Boutros Boutros-Ghali Turning Point in the United Nations
ROME, Feb 17 2016 (IPS) — It is no coincidence that Boutros Boutros-Ghali was the only Secretary General in the history of the United Nations able to serve only one term instead of the two that have become traditional. The United States vetoed his re-election, in spite of the favourable vote of the other members of the Security Council.
The intervention cost $900 million in military expenditure, and ended with the downing of two Black Hawk helicopters, and the tragic death of 18 American soldiers, dragged into the streets of Mogadishu.
An obvious expedient for the US was to place the blame on Boutros Boutros-Ghali, who became the scapegoat during the US electoral campaign. Bill Clinton referred to him in his campaign, calling him BoooBoooGhali, and an agreement was made with the then US Ambassador to the United Nations, Madeline Albright, to get rid of him, in exchange for becoming the US Secretary of State.
I traveled on the same flight to Paris with Boutros Boutros-Ghali, just after he left the UN (only the Italian ambassador went to say goodbye at the airport), and I remember the ease with which, when we arrived at the immigration queue, he went to the Non EU line, in spite of a policeman inviting him to the diplomatic exit. He said, my friend those times are gone, now I am a citizen just like you. And when we took a taxi, he had to dissuade the driver, who was an Egyptian, that he should pay even though the driver did not want to accept money from him.
The fact is, he was not popular at the UN. He was very strict, very private (he never attended a reception), and he was very aloof. He was, in reality, a professor of International Law, which was his real interest in life. And he did not enjoy socializing very much. He was suddenly alert when he met somebody with a personality, or an unusual person. But he saw the world of the UN as too pompous and formal.He always prefered a book to a diplomat. But if you could become his friend, you would find a very ironic and amusing mind, with a striking intellectual depth, and a shy human warmth.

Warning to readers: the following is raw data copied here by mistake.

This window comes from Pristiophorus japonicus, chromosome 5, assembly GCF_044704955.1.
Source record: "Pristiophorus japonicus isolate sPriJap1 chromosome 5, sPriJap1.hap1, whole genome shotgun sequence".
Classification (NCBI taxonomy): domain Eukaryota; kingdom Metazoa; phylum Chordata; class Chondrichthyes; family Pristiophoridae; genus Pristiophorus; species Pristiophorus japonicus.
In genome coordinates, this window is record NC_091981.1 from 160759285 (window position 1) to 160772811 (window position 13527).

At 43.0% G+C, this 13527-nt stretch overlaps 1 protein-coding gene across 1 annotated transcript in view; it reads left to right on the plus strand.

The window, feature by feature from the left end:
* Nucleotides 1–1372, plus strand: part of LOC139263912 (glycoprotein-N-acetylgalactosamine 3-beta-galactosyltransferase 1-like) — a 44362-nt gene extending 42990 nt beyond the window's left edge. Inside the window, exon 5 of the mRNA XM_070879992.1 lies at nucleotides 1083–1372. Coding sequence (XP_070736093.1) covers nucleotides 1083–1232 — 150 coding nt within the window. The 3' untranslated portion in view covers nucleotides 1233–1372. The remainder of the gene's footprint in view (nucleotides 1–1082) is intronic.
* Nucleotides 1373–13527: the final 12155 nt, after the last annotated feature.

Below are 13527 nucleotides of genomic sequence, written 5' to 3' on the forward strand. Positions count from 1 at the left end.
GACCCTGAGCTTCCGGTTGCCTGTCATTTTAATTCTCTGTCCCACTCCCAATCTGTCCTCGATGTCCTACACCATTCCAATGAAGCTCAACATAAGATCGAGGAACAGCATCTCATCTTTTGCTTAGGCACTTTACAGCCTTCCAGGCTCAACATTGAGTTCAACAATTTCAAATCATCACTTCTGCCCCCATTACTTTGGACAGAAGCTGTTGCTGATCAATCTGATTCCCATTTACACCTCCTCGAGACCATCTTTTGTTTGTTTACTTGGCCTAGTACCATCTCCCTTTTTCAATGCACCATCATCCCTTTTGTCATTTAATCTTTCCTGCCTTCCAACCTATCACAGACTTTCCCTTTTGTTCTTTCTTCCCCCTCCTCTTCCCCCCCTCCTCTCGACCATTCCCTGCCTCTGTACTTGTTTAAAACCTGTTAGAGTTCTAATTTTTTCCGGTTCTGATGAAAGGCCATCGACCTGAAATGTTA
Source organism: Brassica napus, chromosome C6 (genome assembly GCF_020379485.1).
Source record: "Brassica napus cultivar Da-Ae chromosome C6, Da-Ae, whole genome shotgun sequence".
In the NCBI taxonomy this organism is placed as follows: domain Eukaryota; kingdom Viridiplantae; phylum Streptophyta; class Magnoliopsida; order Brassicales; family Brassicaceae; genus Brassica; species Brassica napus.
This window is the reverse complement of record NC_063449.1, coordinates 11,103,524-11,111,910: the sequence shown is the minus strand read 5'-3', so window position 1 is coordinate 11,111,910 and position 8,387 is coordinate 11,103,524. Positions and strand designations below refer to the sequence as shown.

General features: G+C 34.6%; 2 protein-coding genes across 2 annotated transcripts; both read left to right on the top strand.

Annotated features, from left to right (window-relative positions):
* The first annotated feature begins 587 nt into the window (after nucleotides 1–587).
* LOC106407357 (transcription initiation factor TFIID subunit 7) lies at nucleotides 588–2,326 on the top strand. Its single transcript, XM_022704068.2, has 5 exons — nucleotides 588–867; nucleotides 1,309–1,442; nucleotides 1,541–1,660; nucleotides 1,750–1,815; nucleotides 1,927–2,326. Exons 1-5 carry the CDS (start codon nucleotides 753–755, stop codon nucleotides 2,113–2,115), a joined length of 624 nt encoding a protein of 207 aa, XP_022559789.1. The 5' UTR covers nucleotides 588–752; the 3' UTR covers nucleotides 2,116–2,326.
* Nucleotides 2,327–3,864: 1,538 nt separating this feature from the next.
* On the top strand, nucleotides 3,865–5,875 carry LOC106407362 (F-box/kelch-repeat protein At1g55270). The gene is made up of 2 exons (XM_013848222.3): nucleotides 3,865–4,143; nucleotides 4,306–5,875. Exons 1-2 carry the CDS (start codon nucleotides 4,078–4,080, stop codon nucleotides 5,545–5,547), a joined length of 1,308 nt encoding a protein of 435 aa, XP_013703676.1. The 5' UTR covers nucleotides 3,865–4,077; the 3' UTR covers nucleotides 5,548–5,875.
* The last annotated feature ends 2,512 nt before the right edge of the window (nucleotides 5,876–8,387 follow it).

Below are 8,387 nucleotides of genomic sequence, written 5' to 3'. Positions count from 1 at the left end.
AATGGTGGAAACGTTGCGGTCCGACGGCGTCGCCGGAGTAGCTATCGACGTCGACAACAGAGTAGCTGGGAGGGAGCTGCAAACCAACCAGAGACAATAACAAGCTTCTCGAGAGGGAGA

He came from a traditional Egyptian orthodox family, who had been very rich, until President Gamal Abdel Nasser started the process of state nationalizations. He considered that because of his background, he could not be conditioned by power. He was a Copt, married to a strong and intelligent Jewish Egyptian, Leila, and he was able to make a career up to the level of Secretary of State, while maintaining his tenure at the University. When he was vetoed by the US for a second mandate, he told me: Americans do not want you to say yes: they want you to say yes, sir.
He never forgot his identity. He spoke of himself as an Arab, and he openly wondered if he would have been given the same treatment had he been white and American or European. He sympathized with what he called the underdogs and the exploited, and he tried to make the United Nations once again, a place of global governance. We have to remember that when he became Secretary General, in January 1992, the UN was at the end of a long process of decline, initiated under Reagan, in 1981.
In 1973, for the first time in history, the General Assembly unanimously approved a global plan of governance, which made international cooperation the basis for all its actions. Out of this plan, for instance, the United Nations Industrial Development Organization (Unido) was created. Even a Summit of Heads of States was held in Cancun, Mexico, in 1981, to advance a New Economic Order. It was the first outside visit of the newly elected American President, and he made immediately clear that the days of the UN were finished. The US would not accept to be straightjacketed into a democratic mechanism, where its vote had the same weight as that of Montecarlo (he probably intended Monaco). The US become rich thanks to trade, and his slogan was trade, not aid. British Prime Minister Margaret Thatcher was part of the Cancun Summit, and a new alliance based on making markets and free movement of capital became the new basis for international relations.